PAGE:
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Starting a new tradition - WCAX.COM Local Vermont News, Weather and Sports-

Starting a new tradition

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BURLINGTON, Vt. -

Refugees from across the world call Vermont home and have brought their culture with them...

"We had a pretty huge rice farm in Bhutan so many years ago but we had to leave our country in 1992," said Harka Khadka, one of the farmers.

The rice stocks will go back to the greenhouse and sit out to dry for a few days before being beaten again to remove the rest of the grain. it's a long process that takes dedication.

"They focus and they love their work, they have good skills and then they respect each other, I like that," explains Newpaneo.

Next year's harvest will be even larger and if you've never harvested rice before there's always next year.

The elders are still unsure what kind of rice this is, but Lucky for Elliot, the process isn't finished yet. 

And locals of all ages have come out to help harvest and taste. 

And it did...In June, they planted those seeds on this quarter acre of land.

"Today we'll just produce like 750 pounds only and then we'll save all that seeds and then next year we want to do like 5, 6 acres," adds Rita Newpaneo. 

Bhutanese elders went to the Association of Africans Living in Vermont for help with beginning a project that would connect them to their native land... The New Farms for New Americans program then set up a few small plots last year to begin growing seeds.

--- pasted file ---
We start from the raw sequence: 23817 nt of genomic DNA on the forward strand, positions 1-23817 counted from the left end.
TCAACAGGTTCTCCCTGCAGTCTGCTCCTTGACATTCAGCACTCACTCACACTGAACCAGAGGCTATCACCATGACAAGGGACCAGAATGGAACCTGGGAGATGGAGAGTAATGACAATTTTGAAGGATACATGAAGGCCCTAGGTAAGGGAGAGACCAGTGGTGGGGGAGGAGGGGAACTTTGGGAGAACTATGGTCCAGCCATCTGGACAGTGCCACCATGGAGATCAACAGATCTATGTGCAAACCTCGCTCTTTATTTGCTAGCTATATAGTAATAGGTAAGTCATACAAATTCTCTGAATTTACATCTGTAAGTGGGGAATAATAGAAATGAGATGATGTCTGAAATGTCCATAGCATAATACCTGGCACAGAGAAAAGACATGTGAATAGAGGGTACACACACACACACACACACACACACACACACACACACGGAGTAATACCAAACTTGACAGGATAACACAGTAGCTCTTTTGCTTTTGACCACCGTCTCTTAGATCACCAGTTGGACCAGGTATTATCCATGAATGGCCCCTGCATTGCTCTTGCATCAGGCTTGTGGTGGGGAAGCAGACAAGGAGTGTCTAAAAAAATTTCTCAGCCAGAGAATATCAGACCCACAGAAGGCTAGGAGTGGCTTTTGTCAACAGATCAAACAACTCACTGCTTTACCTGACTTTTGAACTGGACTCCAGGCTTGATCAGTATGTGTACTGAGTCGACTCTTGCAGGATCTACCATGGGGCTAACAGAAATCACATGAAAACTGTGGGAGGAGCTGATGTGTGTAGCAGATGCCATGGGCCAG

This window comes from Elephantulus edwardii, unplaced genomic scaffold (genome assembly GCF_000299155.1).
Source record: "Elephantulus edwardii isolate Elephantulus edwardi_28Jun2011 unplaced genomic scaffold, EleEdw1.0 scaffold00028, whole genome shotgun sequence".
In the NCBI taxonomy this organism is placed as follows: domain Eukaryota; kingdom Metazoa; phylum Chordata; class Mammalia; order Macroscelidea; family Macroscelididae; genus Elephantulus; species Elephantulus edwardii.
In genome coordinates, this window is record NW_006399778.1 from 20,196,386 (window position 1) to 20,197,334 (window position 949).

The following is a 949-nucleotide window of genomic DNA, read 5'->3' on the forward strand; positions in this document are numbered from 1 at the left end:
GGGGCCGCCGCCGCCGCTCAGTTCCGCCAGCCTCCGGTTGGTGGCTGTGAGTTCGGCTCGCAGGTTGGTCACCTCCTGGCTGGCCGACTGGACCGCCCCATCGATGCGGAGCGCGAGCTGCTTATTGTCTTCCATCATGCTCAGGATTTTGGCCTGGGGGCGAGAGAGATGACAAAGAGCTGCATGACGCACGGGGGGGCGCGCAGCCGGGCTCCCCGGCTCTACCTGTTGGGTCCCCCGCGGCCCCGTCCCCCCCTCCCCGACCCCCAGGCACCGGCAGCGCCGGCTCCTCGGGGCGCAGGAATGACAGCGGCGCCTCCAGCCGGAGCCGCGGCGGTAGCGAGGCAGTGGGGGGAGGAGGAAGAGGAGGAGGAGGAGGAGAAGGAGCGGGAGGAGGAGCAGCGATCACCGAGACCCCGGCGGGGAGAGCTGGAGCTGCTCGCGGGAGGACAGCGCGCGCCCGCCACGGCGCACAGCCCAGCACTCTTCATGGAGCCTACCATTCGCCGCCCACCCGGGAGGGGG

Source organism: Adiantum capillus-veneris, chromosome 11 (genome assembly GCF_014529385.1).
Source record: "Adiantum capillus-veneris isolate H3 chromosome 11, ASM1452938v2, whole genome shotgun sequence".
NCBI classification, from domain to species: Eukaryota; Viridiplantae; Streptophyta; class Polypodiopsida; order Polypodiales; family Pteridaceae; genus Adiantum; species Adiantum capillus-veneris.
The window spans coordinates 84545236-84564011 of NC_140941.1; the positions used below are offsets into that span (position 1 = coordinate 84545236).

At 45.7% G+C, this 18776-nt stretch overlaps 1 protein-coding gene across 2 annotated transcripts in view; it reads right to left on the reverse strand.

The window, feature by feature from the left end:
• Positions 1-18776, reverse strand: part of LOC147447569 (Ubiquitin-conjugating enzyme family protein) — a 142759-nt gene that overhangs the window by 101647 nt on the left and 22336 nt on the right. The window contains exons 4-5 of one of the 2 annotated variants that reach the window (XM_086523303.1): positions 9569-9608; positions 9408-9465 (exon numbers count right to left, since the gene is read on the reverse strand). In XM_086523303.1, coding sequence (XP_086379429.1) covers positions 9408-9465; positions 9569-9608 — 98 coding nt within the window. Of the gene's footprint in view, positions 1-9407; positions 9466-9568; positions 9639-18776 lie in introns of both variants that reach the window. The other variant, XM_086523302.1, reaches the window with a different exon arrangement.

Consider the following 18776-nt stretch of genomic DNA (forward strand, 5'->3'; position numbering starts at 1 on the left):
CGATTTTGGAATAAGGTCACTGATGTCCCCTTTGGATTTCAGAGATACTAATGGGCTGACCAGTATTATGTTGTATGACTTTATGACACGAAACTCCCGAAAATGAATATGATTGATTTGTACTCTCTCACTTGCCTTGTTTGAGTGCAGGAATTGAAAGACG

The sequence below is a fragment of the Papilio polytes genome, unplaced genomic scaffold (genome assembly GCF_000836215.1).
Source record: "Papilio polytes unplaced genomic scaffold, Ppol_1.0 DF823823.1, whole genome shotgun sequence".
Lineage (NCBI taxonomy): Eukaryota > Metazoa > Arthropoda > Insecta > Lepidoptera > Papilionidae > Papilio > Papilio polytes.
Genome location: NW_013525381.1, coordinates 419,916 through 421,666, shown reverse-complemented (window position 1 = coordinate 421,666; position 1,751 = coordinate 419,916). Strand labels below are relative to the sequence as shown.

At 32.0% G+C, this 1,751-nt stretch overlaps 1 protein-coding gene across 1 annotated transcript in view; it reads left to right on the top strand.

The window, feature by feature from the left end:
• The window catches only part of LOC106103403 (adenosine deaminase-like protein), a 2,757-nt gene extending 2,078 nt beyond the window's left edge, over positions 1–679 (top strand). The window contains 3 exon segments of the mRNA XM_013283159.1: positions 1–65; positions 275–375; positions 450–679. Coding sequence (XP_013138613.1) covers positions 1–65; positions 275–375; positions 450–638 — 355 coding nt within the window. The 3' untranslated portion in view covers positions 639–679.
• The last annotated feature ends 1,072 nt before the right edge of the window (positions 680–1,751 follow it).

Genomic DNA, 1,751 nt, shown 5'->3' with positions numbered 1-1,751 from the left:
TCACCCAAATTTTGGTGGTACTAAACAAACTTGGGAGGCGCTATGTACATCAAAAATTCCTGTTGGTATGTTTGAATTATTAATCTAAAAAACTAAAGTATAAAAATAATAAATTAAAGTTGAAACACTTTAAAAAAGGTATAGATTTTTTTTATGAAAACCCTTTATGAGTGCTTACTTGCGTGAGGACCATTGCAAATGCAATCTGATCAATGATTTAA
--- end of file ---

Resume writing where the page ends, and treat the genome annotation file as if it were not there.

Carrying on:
Alisha Laramee is the New Farms for New Americans program manager.  

The quarter of an acre rice paddy at the Ethan Allen Homestead brings back memories of home for Khadka, like it was yesterday. 

"I have plowed the field using my father's oxen, I have beaten the grains out of the husk, I have helped my father put the grains in storage, I have done everything," said Khadka.

"The first year was really a demonstration six plot where we were learning a little bit about the process, whether or not it was actually going to work," said Laramee.

Newpaneo also works with the New Farms for New Americans, as the farmer manager.

"I tried some, it doesn't taste very good," said Elliot Laramee. "Why not?" he was asked, "Because it tastes like...grass." Laramee answered. 

"This rice is in the husk, we have to separate the husk from the grain," said Khadka.

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